Attention UA undergraduates: You can now sign up for "Sex, Race, and Power in the Supreme Court," or Law 389, for the spring semester. The class can accommodate 500 students, and seats remain available.
Designed specifically for University of Arizona undergraduates, a new class on the U.S. Supreme Court will involve expert scholars who will discuss a landmark case each session.
The UA James E. Rogers College of Law course, "Sex, Race, and Power in the Supreme Court," or Law 389, will explore race, detention, executive power, the right to privacy, the power tribal nations hold, and other topics decided by the court – the highest in the nation.
Christopher T. Robertson, an associate professor of law, led the charge in developing the course, which is being offered as a series of lectures with 13 different legal scholars.
"I have called upon 12 of my colleagues and asked them, 'If you could give only one lecture on one Supreme Court case, which one would it be?' These lecturers have chosen cases that are meaningful to them, ones they are excited to talk about," said Robertson, who will present on Wickard v. Filburn, which promises to be pivotal in the current litigation about health-care reform.
In addition to the lectures, more than 20 graduate students in the law school will faciliate 15-member discussions with the undergraduates and also host one-on-one meetings to aid in student learning and progress.
"They will see the interaction of law, politics, evidence, public opinion and social values," Robertson said. "I also want to spark their intellectual curiosity and develop their ability to think and write clearly."
Additionally, two doctoral students will facilitate an online component for the course, which will include a section for Honors College students and also fulfills requirements for the pre-law thematic minor and philosophy, politics, economics and law interdisciplinary major.
It is an unconventional, but increasingly popular, approach in structuring a course.
Robertson joins others at the UA experimenting with courses that pull in a broad range of guest speakers with varying backgrounds, levels of expertise and experience to help create a richer learning environment for students.
In recent years, faculty members in the Center for the Study of Higher Education, speech, language and hearing sciences, the mathematics department, and also special education, rehabilitation and school psychology have introduced forums and symposium-style courses.
"These are very distinguished faculty," said Courtney Henson, who is pursuing her juris doctor and will serve as a preceptor for the course.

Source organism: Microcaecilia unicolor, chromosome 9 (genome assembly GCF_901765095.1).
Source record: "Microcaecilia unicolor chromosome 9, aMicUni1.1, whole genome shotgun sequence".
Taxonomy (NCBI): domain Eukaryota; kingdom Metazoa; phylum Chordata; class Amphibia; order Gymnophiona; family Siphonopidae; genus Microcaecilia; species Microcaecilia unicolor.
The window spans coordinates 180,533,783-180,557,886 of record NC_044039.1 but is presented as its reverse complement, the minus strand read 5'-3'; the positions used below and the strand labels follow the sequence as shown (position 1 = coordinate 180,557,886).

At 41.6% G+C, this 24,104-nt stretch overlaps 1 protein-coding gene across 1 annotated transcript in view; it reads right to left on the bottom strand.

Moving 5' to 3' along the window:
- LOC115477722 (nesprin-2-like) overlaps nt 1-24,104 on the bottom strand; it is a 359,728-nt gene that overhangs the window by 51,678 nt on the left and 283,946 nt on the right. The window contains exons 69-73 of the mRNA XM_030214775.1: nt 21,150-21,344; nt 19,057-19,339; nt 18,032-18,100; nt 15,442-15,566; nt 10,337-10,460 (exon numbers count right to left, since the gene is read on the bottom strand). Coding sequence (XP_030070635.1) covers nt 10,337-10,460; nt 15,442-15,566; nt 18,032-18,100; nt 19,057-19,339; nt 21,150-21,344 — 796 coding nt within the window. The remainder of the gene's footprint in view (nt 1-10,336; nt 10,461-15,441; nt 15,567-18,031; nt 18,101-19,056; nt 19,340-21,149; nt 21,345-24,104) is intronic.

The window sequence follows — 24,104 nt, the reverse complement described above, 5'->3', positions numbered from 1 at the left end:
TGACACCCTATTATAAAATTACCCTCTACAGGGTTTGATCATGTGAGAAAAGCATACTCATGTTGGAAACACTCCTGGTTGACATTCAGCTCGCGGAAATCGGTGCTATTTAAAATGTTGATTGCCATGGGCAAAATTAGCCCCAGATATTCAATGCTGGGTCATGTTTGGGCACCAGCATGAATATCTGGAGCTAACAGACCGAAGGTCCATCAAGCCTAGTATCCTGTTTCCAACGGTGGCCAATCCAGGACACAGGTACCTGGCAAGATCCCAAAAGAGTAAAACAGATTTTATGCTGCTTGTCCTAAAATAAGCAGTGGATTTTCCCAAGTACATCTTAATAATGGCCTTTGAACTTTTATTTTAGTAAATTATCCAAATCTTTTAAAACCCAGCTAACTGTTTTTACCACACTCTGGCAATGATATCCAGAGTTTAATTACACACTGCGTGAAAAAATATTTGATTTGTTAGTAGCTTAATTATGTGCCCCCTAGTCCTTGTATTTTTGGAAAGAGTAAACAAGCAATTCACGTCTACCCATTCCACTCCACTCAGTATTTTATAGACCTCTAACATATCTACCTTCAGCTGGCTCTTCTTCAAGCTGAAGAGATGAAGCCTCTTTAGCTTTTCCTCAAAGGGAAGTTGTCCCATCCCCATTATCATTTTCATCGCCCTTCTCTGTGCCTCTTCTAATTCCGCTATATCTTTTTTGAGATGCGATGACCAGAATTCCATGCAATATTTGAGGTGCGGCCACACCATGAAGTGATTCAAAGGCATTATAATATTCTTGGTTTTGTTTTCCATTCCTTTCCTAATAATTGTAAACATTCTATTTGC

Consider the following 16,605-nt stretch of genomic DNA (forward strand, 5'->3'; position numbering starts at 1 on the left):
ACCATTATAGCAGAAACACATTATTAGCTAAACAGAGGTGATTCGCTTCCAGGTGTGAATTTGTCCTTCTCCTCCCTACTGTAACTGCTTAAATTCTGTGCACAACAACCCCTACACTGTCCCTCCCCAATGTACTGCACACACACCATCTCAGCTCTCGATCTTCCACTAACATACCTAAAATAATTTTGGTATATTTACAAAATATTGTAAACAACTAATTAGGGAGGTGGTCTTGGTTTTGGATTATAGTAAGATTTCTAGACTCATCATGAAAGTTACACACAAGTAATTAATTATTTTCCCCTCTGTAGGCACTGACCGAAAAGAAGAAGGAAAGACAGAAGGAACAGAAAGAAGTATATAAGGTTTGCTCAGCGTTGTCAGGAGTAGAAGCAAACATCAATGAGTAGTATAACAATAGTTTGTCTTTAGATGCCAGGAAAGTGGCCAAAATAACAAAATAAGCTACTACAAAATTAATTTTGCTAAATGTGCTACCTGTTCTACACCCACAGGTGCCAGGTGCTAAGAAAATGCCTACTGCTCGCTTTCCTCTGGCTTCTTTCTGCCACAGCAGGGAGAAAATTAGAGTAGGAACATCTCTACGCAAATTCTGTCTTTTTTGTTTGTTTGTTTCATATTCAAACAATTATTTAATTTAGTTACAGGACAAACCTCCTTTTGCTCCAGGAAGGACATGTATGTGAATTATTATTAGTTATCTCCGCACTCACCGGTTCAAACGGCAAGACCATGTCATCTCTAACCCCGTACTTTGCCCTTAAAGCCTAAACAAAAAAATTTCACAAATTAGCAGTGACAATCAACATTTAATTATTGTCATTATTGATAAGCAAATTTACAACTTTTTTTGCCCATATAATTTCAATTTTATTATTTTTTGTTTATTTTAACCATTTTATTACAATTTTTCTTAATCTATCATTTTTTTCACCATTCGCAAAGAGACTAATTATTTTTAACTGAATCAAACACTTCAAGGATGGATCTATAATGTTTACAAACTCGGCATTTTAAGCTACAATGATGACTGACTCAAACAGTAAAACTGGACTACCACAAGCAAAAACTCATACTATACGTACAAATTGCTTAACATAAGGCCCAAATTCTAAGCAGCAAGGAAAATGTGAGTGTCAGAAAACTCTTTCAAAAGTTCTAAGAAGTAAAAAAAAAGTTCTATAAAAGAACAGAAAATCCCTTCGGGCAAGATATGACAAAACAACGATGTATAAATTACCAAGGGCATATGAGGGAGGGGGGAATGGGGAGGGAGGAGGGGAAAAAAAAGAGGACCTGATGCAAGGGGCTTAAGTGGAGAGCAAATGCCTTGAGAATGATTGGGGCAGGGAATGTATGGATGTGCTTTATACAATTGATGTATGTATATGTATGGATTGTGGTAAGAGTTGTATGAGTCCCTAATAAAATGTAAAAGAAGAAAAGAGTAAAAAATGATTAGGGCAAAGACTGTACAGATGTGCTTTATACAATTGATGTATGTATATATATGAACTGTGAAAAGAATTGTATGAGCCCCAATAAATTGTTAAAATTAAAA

Speakers for the law course include:
- College of Law Dean Lawrence Ponoroff, the Samuel M. Fegtly Chair in Commercial Law, will give a talk on race in his discussion of Plessy v. Ferguson.
- Regents' Professor of Law S. James Anaya, the James J. Lenoir Professor of Human Rights Law and Policy, will co-present with Robert A. Williams, the E. Thomas Sullivan Professor of Law and the Indigenous Peoples Law and Policy Program director. Anaya and Williams will discuss Nevada v. Hicks, offering an analysis of power tribal nations maintain in comparison to states.
- Regents' Professor of Law Toni Massaro, the Milton O. Riepe Chair in Constitutional Law and Dean Emerita, will discuss issues related to sex and privacy in her talks on Griswold v. Connecticut and Roe v. Wade.
- Sally Rider, the law school's associate dean for administration and chief of staff, will discuss executive power in her talk on Youngstown v. Sawyer. Rider also directs the William H. Rehnquist Center on the Constitutional Structures of Government.
- Thomas A. Mauet, the Milton O. Riepe Professor, will talk about the confrontation of witnesses in his presentation on Crawford v. Washington.
Henson said these topics "are so interesting and so important," noting that they are excellent for classroom debate while also offering a comprehensive understanding of how the Supreme Court operates.
"Many people don't understand the importance of Supreme Court decisions and the affect they have on our everyday lives," Henson said, noting that it is especially important because the Supreme Court generally decides on highly contentious national issues.
"This is the one court where the decisions always matter," Henson said, emphasizing the nationwide impact of Supreme Court cases. "We also hope this class will give undergraduate students a better understanding of what the legal arguments are and what is just politics."
The course will give students the chance to critically interpret some of the most important landmark cases while also questioning issues around impact and constitutionality.
Having taken similar courses with some of the speakers, such as Massaro, Henson said that students often come away "feeling like they've gained critical insight into the inner workings of our country."